You can think of gain as being somewhat like a telescope; It effectively "amplifies" the amount of signal coming in to the receiver.
Don't confuse the LENGTH of the antenna, with the antenna's HEIGHT (above average terrain) - two separate issues.
Antennas are not so much a "device" as they are a "system". I am not sure if the spider antenna you speak of is a base antenna or mobile. Base antennas typically have radials that act as a ground plane. Mobile antennas use the metal of the vehicle they are mounted on for a ground plane. If you're trying to raise a mobile antenna, it won't work (or work well anyway).Question I am using a spider antenna and I have it sitting on top of a 20 foot PCV pipe. I cannot seem to pick up any better then with the Rubber duck antenna that came with the radio.
My translation of your statement is that these trunked systems are 800MHz. That makes me wonder what kind of coax you are using from the antenna to the scanner. If you're just using "any old coax" that could be your problem. A common problem is the length and type/quality of the coax between an antenna and receiver. Longer coax = more loss. To get the benefit out of raising your antenna you need coax that will not add more loss than you will be gaining from the increased height.most everyone in my area is trunking.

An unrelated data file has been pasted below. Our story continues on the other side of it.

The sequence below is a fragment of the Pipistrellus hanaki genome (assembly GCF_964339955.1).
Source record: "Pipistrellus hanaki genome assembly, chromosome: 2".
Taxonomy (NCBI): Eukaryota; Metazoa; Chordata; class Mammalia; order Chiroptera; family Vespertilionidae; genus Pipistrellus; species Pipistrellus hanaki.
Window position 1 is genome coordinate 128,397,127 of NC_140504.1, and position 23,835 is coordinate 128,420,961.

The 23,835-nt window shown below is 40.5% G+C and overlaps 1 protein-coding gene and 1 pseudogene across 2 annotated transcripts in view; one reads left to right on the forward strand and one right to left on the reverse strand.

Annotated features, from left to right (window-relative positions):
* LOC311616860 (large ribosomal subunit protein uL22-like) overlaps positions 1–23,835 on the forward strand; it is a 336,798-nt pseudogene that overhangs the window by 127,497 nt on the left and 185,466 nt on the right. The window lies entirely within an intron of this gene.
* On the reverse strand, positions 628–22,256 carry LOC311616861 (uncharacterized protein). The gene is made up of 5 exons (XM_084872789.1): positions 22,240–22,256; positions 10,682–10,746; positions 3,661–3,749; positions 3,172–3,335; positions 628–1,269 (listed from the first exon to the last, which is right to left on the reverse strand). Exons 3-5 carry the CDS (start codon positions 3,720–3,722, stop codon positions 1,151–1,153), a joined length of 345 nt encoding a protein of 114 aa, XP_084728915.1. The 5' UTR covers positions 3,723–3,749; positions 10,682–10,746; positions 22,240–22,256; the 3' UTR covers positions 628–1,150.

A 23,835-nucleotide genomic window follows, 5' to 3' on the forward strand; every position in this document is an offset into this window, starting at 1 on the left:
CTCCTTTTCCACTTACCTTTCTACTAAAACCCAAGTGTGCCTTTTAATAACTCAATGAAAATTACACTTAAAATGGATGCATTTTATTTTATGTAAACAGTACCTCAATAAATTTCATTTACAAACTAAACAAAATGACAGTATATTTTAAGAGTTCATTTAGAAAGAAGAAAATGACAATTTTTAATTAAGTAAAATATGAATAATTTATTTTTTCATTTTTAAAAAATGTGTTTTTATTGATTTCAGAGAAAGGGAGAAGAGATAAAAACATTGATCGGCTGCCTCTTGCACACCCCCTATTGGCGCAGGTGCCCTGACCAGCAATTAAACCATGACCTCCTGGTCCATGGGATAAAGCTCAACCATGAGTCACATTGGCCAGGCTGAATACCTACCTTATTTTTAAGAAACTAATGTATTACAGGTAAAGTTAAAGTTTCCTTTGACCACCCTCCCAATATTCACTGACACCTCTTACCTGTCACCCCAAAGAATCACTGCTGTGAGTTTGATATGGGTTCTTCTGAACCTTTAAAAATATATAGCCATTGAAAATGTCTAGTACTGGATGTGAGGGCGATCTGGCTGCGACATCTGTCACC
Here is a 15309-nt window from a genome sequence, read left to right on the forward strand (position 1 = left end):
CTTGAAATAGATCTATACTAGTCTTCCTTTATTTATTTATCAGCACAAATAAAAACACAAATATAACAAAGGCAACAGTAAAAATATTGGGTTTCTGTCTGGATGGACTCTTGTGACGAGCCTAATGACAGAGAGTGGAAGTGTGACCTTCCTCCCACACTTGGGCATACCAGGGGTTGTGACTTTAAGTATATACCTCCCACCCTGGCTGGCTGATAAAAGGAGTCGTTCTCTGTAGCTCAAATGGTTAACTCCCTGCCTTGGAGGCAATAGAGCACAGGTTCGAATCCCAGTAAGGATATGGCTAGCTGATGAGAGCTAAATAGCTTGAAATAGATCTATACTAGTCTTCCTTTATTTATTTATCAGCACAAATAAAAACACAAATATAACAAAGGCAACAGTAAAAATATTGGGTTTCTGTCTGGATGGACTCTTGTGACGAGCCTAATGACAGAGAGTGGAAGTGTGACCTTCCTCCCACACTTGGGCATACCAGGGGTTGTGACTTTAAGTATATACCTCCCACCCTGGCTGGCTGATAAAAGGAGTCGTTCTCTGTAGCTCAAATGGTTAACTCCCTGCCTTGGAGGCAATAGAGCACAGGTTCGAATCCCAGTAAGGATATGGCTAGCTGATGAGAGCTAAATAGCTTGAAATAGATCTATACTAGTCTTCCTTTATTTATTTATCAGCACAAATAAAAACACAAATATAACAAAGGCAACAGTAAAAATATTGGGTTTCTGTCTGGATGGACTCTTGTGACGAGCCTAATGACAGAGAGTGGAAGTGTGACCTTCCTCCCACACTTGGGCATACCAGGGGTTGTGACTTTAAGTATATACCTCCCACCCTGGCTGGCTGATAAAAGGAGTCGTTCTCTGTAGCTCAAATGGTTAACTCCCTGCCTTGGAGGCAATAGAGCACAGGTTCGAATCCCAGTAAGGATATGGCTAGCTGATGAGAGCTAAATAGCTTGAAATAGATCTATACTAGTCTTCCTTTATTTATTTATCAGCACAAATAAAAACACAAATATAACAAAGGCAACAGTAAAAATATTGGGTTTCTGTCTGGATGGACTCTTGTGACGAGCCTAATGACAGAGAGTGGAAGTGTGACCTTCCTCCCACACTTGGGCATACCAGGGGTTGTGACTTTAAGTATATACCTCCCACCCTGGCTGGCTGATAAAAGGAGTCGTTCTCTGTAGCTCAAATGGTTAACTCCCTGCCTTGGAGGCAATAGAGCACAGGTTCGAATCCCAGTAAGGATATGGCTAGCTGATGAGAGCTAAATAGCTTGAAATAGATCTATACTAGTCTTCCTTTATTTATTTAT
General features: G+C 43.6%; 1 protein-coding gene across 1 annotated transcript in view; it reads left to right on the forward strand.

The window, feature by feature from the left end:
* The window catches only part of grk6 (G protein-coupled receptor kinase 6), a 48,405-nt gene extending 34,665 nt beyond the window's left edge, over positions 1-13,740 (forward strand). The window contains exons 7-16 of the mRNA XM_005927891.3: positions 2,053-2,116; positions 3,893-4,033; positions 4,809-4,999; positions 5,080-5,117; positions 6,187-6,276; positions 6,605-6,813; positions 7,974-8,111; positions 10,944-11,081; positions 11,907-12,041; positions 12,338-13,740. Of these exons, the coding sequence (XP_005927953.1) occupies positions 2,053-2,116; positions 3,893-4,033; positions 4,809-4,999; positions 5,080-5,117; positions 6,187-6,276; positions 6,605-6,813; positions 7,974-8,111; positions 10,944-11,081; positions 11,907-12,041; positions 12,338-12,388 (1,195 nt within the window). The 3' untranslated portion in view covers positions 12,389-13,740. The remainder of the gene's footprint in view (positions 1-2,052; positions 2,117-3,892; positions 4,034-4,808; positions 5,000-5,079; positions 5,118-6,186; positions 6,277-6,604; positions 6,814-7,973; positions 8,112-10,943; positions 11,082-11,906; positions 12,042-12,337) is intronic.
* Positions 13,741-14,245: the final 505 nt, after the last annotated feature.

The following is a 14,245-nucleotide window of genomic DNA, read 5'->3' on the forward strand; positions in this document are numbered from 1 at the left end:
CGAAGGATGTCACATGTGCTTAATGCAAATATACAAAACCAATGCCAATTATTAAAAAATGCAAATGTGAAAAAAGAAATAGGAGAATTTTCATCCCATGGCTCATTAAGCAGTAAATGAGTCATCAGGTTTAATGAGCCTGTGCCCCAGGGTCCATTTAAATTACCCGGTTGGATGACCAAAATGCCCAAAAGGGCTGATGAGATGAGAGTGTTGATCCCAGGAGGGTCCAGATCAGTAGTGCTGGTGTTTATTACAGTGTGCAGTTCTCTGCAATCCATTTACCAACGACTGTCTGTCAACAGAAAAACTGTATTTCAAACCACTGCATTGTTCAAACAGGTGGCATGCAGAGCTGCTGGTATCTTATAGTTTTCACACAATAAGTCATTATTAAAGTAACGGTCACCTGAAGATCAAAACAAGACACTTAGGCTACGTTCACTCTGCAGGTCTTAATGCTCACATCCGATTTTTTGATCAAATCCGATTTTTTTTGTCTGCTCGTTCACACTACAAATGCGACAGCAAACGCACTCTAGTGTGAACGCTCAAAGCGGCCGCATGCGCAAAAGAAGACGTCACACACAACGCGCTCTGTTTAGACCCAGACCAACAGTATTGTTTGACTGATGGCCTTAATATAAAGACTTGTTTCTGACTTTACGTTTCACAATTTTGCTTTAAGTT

The typical reason for grounding is lightning protection. Otherwise you're just waving a metal device out in the sky, asking for it to be hit, and have the voltage travel directly to your radio. A ground plane is needed (see above).Do I need to ground the antenna for better reception.
More details would help. What is the antenna model, is it a base antenna? What frequencies are the systems on you want to receive? Next I'd check the RR DB for transmitting locations of those systems to determine their antenna height. Your antenna has to be high enough to "see" theirs over the curvature of the Earth for reliable reception.Change the PCV to a medal pole of what antenna would you say to use? I can only pick up my own county trunking and not the next county over.
AHA! You brought up a very valid point. Thank you.Don't confuse the LENGTH of the antenna, with the antenna's HEIGHT (above average terrain) - two separate issues.
LENGTH of antenna affects what frequencies it is tuned for. The longer antenna is typically better suited for lower frequencies. They are often designed with coils so as to have good coverage in several bands.
HEIGHT is significant. This is why "broadcasters" spend lots of money to build tall towers and/or put their transmitters on mountain tops. Elevation is key "seeing" to the curvature of the Earth and maximizing coverage area.